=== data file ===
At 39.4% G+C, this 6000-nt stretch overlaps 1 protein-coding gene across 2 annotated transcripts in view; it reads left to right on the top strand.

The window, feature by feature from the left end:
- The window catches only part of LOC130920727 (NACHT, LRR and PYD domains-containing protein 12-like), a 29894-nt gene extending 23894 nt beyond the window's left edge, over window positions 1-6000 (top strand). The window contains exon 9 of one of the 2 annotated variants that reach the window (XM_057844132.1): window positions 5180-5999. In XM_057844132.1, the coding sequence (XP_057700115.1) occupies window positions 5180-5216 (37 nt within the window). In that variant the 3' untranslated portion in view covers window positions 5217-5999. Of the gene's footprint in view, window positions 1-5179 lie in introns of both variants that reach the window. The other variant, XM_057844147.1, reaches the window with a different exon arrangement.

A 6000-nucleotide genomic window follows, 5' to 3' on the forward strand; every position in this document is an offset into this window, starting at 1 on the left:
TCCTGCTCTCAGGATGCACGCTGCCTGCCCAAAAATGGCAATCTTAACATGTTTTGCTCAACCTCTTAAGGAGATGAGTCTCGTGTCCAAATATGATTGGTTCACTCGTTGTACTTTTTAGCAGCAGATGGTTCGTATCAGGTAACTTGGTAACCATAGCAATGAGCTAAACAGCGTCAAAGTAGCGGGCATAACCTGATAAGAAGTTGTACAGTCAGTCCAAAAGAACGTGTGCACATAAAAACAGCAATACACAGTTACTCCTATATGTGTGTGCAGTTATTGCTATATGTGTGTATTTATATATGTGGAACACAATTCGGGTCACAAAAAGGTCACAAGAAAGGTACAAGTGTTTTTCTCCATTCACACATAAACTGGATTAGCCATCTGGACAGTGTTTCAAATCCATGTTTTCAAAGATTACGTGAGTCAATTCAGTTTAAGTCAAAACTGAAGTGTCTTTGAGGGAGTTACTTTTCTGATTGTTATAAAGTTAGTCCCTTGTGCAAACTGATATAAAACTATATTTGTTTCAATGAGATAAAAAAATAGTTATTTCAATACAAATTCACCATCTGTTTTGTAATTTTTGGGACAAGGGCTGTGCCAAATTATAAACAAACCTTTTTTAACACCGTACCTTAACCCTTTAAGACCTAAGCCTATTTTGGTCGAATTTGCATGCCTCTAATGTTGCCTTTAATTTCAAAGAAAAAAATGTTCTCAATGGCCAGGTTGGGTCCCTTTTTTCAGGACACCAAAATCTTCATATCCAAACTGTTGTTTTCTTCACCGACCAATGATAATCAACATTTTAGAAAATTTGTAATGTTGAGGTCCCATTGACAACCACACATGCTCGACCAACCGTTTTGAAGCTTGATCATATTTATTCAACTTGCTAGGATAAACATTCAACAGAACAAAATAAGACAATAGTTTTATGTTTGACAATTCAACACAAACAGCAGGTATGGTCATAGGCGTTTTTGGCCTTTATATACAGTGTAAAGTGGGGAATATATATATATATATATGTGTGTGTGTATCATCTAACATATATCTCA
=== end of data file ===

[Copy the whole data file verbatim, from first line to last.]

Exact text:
At 39.4% G+C, this 6000-nt stretch overlaps 1 protein-coding gene across 2 annotated transcripts in view; it reads left to right on the top strand.

The window, feature by feature from the left end:
- The window catches only part of LOC130920727 (NACHT, LRR and PYD domains-containing protein 12-like), a 29894-nt gene extending 23894 nt beyond the window's left edge, over window positions 1-6000 (top strand). The window contains exon 9 of one of the 2 annotated variants that reach the window (XM_057844132.1): window positions 5180-5999. In XM_057844132.1, the coding sequence (XP_057700115.1) occupies window positions 5180-5216 (37 nt within the window). In that variant the 3' untranslated portion in view covers window positions 5217-5999. Of the gene's footprint in view, window positions 1-5179 lie in introns of both variants that reach the window. The other variant, XM_057844147.1, reaches the window with a different exon arrangement.

A 6000-nucleotide genomic window follows, 5' to 3' on the forward strand; every position in this document is an offset into this window, starting at 1 on the left:
TCCTGCTCTCAGGATGCACGCTGCCTGCCCAAAAATGGCAATCTTAACATGTTTTGCTCAACCTCTTAAGGAGATGAGTCTCGTGTCCAAATATGATTGGTTCACTCGTTGTACTTTTTAGCAGCAGATGGTTCGTATCAGGTAACTTGGTAACCATAGCAATGAGCTAAACAGCGTCAAAGTAGCGGGCATAACCTGATAAGAAGTTGTACAGTCAGTCCAAAAGAACGTGTGCACATAAAAACAGCAATACACAGTTACTCCTATATGTGTGTGCAGTTATTGCTATATGTGTGTATTTATATATGTGGAACACAATTCGGGTCACAAAAAGGTCACAAGAAAGGTACAAGTGTTTTTCTCCATTCACACATAAACTGGATTAGCCATCTGGACAGTGTTTCAAATCCATGTTTTCAAAGATTACGTGAGTCAATTCAGTTTAAGTCAAAACTGAAGTGTCTTTGAGGGAGTTACTTTTCTGATTGTTATAAAGTTAGTCCCTTGTGCAAACTGATATAAAACTATATTTGTTTCAATGAGATAAAAAAATAGTTATTTCAATACAAATTCACCATCTGTTTTGTAATTTTTGGGACAAGGGCTGTGCCAAATTATAAACAAACCTTTTTTAACACCGTACCTTAACCCTTTAAGACCTAAGCCTATTTTGGTCGAATTTGCATGCCTCTAATGTTGCCTTTAATTTCAAAGAAAAAAATGTTCTCAATGGCCAGGTTGGGTCCCTTTTTTCAGGACACCAAAATCTTCATATCCAAACTGTTGTTTTCTTCACCGACCAATGATAATCAACATTTTAGAAAATTTGTAATGTTGAGGTCCCATTGACAACCACACATGCTCGACCAACCGTTTTGAAGCTTGATCATATTTATTCAACTTGCTAGGATAAACATTCAACAGAACAAAATAAGACAATAGTTTTATGTTTGACAATTCAACACAAACAGCAGGTATGGTCATAGGCGTTTTTGGCCTTTATATACAGTGTAAAGTGGGGAATATATATATATATATATGTGTGTGTGTATCATCTAACATATATCTCA